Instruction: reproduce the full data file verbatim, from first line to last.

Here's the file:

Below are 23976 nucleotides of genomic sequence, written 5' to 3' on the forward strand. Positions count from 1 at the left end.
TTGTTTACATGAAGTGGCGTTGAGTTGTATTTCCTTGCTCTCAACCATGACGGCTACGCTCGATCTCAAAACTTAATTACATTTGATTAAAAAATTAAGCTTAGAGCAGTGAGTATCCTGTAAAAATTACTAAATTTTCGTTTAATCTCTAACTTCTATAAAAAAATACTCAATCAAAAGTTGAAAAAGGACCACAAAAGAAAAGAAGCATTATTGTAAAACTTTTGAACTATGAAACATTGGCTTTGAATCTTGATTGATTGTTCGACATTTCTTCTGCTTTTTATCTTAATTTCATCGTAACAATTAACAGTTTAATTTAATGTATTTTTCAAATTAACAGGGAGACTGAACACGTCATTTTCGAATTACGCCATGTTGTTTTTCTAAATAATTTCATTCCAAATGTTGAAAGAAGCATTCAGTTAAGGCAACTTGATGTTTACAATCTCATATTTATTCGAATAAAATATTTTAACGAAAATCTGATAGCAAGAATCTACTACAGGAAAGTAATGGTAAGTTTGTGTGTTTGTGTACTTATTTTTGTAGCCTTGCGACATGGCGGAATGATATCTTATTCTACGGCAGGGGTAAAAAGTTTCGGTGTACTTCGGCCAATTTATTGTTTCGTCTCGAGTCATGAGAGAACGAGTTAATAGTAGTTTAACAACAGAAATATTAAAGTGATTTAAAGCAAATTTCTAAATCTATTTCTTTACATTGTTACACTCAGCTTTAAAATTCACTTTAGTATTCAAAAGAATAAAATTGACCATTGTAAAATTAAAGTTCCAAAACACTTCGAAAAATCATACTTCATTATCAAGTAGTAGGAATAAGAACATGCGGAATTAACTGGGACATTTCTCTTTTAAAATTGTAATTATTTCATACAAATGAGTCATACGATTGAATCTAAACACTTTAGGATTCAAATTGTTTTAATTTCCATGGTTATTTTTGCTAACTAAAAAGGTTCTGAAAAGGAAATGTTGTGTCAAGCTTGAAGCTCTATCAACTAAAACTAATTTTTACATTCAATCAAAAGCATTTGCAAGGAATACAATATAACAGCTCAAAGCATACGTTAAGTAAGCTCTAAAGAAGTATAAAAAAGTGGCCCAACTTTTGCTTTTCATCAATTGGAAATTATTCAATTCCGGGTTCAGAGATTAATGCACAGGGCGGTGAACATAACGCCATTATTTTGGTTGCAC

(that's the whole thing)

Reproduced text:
Below are 23976 nucleotides of genomic sequence, written 5' to 3' on the forward strand. Positions count from 1 at the left end.
TTGTTTACATGAAGTGGCGTTGAGTTGTATTTCCTTGCTCTCAACCATGACGGCTACGCTCGATCTCAAAACTTAATTACATTTGATTAAAAAATTAAGCTTAGAGCAGTGAGTATCCTGTAAAAATTACTAAATTTTCGTTTAATCTCTAACTTCTATAAAAAAATACTCAATCAAAAGTTGAAAAAGGACCACAAAAGAAAAGAAGCATTATTGTAAAACTTTTGAACTATGAAACATTGGCTTTGAATCTTGATTGATTGTTCGACATTTCTTCTGCTTTTTATCTTAATTTCATCGTAACAATTAACAGTTTAATTTAATGTATTTTTCAAATTAACAGGGAGACTGAACACGTCATTTTCGAATTACGCCATGTTGTTTTTCTAAATAATTTCATTCCAAATGTTGAAAGAAGCATTCAGTTAAGGCAACTTGATGTTTACAATCTCATATTTATTCGAATAAAATATTTTAACGAAAATCTGATAGCAAGAATCTACTACAGGAAAGTAATGGTAAGTTTGTGTGTTTGTGTACTTATTTTTGTAGCCTTGCGACATGGCGGAATGATATCTTATTCTACGGCAGGGGTAAAAAGTTTCGGTGTACTTCGGCCAATTTATTGTTTCGTCTCGAGTCATGAGAGAACGAGTTAATAGTAGTTTAACAACAGAAATATTAAAGTGATTTAAAGCAAATTTCTAAATCTATTTCTTTACATTGTTACACTCAGCTTTAAAATTCACTTTAGTATTCAAAAGAATAAAATTGACCATTGTAAAATTAAAGTTCCAAAACACTTCGAAAAATCATACTTCATTATCAAGTAGTAGGAATAAGAACATGCGGAATTAACTGGGACATTTCTCTTTTAAAATTGTAATTATTTCATACAAATGAGTCATACGATTGAATCTAAACACTTTAGGATTCAAATTGTTTTAATTTCCATGGTTATTTTTGCTAACTAAAAAGGTTCTGAAAAGGAAATGTTGTGTCAAGCTTGAAGCTCTATCAACTAAAACTAATTTTTACATTCAATCAAAAGCATTTGCAAGGAATACAATATAACAGCTCAAAGCATACGTTAAGTAAGCTCTAAAGAAGTATAAAAAAGTGGCCCAACTTTTGCTTTTCATCAATTGGAAATTATTCAATTCCGGGTTCAGAGATTAATGCACAGGGCGGTGAACATAACGCCATTATTTTGGTTGCAC